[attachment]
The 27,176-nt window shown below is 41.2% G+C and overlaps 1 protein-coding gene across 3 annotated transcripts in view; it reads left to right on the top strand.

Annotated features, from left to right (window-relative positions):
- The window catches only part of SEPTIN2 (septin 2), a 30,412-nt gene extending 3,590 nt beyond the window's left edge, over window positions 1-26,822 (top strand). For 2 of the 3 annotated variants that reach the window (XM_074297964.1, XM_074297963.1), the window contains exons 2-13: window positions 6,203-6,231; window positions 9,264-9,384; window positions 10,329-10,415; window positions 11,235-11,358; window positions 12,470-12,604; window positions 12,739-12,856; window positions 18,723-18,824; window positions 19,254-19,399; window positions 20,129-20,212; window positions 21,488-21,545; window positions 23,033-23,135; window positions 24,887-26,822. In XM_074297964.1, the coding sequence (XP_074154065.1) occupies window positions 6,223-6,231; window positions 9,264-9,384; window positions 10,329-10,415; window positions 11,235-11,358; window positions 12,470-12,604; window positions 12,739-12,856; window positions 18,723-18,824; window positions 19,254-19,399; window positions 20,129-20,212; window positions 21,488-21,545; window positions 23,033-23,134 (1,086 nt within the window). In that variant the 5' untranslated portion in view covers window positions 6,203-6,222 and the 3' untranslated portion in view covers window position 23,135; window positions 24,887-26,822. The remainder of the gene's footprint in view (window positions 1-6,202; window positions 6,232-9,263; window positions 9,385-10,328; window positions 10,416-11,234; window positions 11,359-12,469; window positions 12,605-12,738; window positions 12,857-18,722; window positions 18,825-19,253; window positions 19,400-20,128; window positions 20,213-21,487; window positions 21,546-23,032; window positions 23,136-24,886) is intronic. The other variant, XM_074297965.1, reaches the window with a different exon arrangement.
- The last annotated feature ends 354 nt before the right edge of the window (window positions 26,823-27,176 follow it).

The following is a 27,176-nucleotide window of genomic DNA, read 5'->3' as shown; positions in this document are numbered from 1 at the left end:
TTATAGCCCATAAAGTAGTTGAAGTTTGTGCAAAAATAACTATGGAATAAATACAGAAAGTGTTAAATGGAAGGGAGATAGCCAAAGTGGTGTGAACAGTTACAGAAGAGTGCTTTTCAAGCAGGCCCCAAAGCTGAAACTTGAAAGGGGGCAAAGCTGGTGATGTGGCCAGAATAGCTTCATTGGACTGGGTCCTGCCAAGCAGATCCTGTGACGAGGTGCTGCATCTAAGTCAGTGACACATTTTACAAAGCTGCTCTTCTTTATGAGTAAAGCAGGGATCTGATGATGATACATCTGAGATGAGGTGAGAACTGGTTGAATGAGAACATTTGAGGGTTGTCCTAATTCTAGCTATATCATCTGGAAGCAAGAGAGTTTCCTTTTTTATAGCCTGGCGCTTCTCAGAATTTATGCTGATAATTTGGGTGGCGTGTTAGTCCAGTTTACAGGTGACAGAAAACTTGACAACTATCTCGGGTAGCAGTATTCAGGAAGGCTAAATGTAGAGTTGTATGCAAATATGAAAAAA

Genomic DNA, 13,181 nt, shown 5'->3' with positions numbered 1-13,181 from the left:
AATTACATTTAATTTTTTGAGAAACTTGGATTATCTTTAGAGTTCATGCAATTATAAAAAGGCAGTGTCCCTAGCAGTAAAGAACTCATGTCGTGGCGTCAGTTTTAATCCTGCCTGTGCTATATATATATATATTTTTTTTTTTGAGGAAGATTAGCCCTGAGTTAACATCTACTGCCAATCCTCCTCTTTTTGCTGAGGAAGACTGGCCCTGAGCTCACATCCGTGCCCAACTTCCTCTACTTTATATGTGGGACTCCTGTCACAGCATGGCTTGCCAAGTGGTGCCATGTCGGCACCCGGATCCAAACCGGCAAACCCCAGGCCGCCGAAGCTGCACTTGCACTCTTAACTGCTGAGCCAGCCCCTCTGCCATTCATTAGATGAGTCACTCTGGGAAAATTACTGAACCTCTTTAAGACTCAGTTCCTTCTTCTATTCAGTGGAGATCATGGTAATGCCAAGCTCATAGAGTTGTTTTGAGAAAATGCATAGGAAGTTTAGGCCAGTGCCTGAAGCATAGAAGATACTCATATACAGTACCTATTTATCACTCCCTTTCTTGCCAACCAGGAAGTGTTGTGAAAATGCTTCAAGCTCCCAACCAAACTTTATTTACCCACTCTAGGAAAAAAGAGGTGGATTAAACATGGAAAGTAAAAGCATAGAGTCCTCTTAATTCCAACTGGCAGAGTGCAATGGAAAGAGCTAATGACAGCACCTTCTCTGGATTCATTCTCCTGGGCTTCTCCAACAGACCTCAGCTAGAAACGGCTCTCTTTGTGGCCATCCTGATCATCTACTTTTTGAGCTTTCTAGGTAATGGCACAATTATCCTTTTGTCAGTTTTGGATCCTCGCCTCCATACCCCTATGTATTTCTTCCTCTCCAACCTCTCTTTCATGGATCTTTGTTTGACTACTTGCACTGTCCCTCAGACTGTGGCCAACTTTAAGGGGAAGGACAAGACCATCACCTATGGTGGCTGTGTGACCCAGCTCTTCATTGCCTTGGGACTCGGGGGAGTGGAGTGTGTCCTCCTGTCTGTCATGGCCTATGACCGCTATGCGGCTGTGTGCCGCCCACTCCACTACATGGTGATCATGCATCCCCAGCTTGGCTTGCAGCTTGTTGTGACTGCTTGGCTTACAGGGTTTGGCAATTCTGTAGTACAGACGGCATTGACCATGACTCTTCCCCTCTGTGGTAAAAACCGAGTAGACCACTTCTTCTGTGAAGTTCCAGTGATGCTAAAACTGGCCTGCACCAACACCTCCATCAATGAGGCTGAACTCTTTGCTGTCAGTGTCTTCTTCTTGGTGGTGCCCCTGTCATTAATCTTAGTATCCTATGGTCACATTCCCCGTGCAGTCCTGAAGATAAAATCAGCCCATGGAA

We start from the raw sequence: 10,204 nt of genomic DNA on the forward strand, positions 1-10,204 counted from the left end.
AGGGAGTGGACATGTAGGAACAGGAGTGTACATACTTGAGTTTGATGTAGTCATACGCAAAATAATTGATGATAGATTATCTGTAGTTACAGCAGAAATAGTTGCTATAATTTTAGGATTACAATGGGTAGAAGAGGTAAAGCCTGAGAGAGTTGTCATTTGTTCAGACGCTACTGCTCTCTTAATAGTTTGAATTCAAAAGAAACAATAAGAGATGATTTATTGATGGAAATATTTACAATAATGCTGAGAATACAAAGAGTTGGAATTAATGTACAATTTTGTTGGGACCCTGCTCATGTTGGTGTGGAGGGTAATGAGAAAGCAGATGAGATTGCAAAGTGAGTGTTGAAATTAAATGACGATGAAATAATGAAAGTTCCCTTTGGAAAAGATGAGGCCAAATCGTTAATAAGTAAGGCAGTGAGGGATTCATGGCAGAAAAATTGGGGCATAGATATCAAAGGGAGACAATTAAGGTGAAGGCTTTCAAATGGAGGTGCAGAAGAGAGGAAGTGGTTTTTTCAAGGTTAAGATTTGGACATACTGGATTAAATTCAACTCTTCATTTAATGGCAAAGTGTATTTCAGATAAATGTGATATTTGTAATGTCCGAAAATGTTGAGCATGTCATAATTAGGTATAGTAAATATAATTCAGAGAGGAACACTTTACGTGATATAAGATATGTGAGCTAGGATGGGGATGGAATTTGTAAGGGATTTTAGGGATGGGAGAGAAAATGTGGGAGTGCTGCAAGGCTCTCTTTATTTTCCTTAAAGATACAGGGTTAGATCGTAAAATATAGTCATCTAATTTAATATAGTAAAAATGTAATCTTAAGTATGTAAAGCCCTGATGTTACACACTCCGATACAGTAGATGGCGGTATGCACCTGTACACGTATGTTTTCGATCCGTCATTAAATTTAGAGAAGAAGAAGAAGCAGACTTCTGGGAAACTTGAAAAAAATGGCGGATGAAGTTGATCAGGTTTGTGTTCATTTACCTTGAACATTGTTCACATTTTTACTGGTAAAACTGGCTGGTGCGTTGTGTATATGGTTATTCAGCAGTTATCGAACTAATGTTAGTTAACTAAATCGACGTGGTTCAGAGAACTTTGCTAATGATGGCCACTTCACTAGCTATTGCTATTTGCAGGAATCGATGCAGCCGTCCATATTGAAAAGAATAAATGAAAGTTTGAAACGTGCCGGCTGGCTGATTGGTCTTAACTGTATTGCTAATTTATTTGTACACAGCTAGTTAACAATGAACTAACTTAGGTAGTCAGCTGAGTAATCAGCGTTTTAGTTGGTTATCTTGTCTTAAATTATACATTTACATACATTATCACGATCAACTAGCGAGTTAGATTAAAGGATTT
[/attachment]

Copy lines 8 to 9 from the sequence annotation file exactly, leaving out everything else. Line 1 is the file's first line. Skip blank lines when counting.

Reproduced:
AATTACATTTAATTTTTTGAGAAACTTGGATTATCTTTAGAGTTCATGCAATTATAAAAAGGCAGTGTCCCTAGCAGTAAAGAACTCATGTCGTGGCGTCAGTTTTAATCCTGCCTGTGCTATATATATATATATTTTTTTTTTTGAGGAAGATTAGCCCTGAGTTAACATCTACTGCCAATCCTCCTCTTTTTGCTGAGGAAGACTGGCCCTGAGCTCACATCCGTGCCCAACTTCCTCTACTTTATATGTGGGACTCCTGTCACAGCATGGCTTGCCAAGTGGTGCCATGTCGGCACCCGGATCCAAACCGGCAAACCCCAGGCCGCCGAAGCTGCACTTGCACTCTTAACTGCTGAGCCAGCCCCTCTGCCATTCATTAGATGAGTCACTCTGGGAAAATTACTGAACCTCTTTAAGACTCAGTTCCTTCTTCTATTCAGTGGAGATCATGGTAATGCCAAGCTCATAGAGTTGTTTTGAGAAAATGCATAGGAAGTTTAGGCCAGTGCCTGAAGCATAGAAGATACTCATATACAGTACCTATTTATCACTCCCTTTCTTGCCAACCAGGAAGTGTTGTGAAAATGCTTCAAGCTCCCAACCAAACTTTATTTACCCACTCTAGGAAAAAAGAGGTGGATTAAACATGGAAAGTAAAAGCATAGAGTCCTCTTAATTCCAACTGGCAGAGTGCAATGGAAAGAGCTAATGACAGCACCTTCTCTGGATTCATTCTCCTGGGCTTCTCCAACAGACCTCAGCTAGAAACGGCTCTCTTTGTGGCCATCCTGATCATCTACTTTTTGAGCTTTCTAGGTAATGGCACAATTATCCTTTTGTCAGTTTTGGATCCTCGCCTCCATACCCCTATGTATTTCTTCCTCTCCAACCTCTCTTTCATGGATCTTTGTTTGACTACTTGCACTGTCCCTCAGACTGTGGCCAACTTTAAGGGGAAGGACAAGACCATCACCTATGGTGGCTGTGTGACCCAGCTCTTCATTGCCTTGGGACTCGGGGGAGTGGAGTGTGTCCTCCTGTCTGTCATGGCCTATGACCGCTATGCGGCTGTGTGCCGCCCACTCCACTACATGGTGATCATGCATCCCCAGCTTGGCTTGCAGCTTGTTGTGACTGCTTGGCTTACAGGGTTTGGCAATTCTGTAGTACAGACGGCATTGACCATGACTCTTCCCCTCTGTGGTAAAAACCGAGTAGACCACTTCTTCTGTGAAGTTCCAGTGATGCTAAAACTGGCCTGCACCAACACCTCCATCAATGAGGCTGAACTCTTTGCTGTCAGTGTCTTCTTCTTGGTGGTGCCCCTGTCATTAATCTTAGTATCCTATGGTCACATTCCCCGTGCAGTCCTGAAGATAAAATCAGCCCATGGAA

We start from the raw sequence: 10,204 nt of genomic DNA on the forward strand, positions 1-10,204 counted from the left end.